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Bankruptcy Judge Dennis Montali in San Francisco said last week that he will allow a direct appeal to the Ninth Circuit from one of his rulings in the bankruptcy of Howrey LLP, skipping an intermediate appeal to the U.S. District Court.  The judge relied on Jewel v. Boxer — a California state law case which holds that profit earned on unfinished business after dissolution belongs to the “old” firm, not to a newly-formed firm that completed the work.

The case is of intense interest to attorneys who move to other firms when their existing firms go out of business.  Judge Montali had allowed the Howrey trustee to sue several law firms including Jones Day and Seyfarth Shaw LLP for profits they made on work that began at the now-defunct firm.

The New York Court of Appeals recently ruled to the contrary in response to a question by the New York-based Second Circuit Court of Appeals in litigation involving the failed law firms Thelen and Coudert Brothers.  The New York Court of Appeals stated:  “We hold that pending hourly fee matters are not partnership ‘property’ or ‘unfinished business’ within the meaning of New York’s Partnership Law.  A law firm does not own a client or an engagement, and is only entitled to be paid for services actually rendered.”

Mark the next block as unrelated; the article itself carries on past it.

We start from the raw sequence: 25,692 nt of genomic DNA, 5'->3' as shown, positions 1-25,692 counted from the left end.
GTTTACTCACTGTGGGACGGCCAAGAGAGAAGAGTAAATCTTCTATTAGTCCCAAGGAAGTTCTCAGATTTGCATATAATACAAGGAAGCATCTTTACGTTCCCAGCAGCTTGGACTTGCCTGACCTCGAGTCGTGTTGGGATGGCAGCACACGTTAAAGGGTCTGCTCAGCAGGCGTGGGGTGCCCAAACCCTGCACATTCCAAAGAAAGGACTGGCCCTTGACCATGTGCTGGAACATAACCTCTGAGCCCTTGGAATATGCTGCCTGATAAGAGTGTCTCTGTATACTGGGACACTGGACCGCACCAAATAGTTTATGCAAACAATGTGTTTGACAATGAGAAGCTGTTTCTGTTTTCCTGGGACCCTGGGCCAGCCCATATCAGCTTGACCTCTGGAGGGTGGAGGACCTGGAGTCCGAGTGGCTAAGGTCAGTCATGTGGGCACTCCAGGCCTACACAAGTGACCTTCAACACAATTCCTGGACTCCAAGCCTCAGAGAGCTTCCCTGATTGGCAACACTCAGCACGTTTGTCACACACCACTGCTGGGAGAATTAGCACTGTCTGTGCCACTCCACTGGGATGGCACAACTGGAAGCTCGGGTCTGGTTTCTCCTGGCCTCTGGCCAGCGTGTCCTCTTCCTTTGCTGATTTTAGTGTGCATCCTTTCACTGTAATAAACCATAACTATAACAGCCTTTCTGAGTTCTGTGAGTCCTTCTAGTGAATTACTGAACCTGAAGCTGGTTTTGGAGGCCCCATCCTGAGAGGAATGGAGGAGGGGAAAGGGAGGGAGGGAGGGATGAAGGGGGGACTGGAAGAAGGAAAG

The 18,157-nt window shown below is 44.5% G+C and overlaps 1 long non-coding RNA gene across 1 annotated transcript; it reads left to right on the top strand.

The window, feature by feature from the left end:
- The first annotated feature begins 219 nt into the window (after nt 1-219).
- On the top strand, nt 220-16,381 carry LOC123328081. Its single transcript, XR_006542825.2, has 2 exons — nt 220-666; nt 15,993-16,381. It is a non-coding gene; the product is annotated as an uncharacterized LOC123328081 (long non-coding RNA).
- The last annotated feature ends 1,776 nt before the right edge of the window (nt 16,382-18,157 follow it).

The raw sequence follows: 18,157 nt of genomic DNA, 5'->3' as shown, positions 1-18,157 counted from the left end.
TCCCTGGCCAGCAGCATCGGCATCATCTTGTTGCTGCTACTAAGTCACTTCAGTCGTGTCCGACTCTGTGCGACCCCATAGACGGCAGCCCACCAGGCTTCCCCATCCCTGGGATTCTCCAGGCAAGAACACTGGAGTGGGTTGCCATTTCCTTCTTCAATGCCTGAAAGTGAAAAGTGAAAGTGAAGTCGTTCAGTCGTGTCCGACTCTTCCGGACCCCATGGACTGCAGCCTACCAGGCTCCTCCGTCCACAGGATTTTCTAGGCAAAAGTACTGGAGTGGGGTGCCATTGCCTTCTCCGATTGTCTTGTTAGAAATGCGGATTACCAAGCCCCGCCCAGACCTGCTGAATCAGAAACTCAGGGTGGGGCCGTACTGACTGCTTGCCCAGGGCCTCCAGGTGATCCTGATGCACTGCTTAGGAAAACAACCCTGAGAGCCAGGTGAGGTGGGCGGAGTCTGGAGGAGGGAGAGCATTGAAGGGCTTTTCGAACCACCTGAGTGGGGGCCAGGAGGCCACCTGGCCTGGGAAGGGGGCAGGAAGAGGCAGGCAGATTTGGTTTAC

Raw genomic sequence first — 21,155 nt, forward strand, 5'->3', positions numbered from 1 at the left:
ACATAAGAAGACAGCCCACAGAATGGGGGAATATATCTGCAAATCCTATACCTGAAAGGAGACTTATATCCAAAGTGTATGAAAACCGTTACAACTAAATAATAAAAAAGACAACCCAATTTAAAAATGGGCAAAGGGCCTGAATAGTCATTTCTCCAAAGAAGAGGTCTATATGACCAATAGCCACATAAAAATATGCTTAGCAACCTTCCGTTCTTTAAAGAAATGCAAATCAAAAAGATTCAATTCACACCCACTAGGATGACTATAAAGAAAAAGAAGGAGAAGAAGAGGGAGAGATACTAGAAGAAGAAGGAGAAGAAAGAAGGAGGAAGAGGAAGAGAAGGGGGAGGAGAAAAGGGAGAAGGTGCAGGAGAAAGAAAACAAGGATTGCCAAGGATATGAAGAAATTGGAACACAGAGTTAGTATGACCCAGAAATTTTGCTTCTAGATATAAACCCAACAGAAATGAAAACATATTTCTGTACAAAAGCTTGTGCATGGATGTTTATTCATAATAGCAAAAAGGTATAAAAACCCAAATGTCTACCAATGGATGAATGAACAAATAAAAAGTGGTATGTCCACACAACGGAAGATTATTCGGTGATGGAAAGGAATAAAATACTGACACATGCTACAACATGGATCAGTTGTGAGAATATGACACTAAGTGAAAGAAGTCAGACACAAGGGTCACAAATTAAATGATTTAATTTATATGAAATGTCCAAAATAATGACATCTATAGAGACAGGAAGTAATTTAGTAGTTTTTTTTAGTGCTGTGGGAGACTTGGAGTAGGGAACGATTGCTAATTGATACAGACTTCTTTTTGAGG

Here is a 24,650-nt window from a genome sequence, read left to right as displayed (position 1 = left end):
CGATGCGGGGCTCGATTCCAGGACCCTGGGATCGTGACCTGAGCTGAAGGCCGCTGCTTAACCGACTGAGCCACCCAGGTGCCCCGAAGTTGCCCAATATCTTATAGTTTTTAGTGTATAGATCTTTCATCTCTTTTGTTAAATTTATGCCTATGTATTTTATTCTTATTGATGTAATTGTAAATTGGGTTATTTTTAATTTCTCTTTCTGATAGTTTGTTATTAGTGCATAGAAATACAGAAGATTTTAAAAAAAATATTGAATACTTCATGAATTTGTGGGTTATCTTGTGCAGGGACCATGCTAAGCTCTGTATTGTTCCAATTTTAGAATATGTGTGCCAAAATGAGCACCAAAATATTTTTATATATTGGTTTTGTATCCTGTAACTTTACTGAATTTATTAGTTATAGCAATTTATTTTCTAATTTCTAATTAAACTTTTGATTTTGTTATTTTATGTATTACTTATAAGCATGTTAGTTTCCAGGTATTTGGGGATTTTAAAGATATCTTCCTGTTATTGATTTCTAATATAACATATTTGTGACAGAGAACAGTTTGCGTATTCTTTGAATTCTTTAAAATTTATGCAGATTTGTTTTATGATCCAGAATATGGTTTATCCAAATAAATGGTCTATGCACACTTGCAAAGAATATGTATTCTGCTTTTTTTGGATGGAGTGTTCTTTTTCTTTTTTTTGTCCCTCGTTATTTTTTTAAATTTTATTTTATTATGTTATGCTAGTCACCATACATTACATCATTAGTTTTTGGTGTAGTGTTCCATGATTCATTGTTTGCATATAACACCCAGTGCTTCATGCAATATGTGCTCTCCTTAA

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Editor’s note: this post originally appeared in Law360.

Buying distressed assets is big business.  Many distressed assets are acquired through the seller’s Chapter 11 bankruptcy case.   In those instances, a buyer will enter into a purchase and sale agreement with the seller/debtor and the agreement is generally subject to notice and opportunity for overbids by third parties and ultimate bankruptcy court approval.

The somewhat problematic issue is determining what rights or obligations, if any, do the parties have under the agreement between the date of execution and the date the Court enters an order approving the sale?   This is precisely the issue the parties encountered in the chapter 11 bankruptcy case of Hot Dog on a Stick, which is pending before the U.S. Bankruptcy Court for the Central District of California.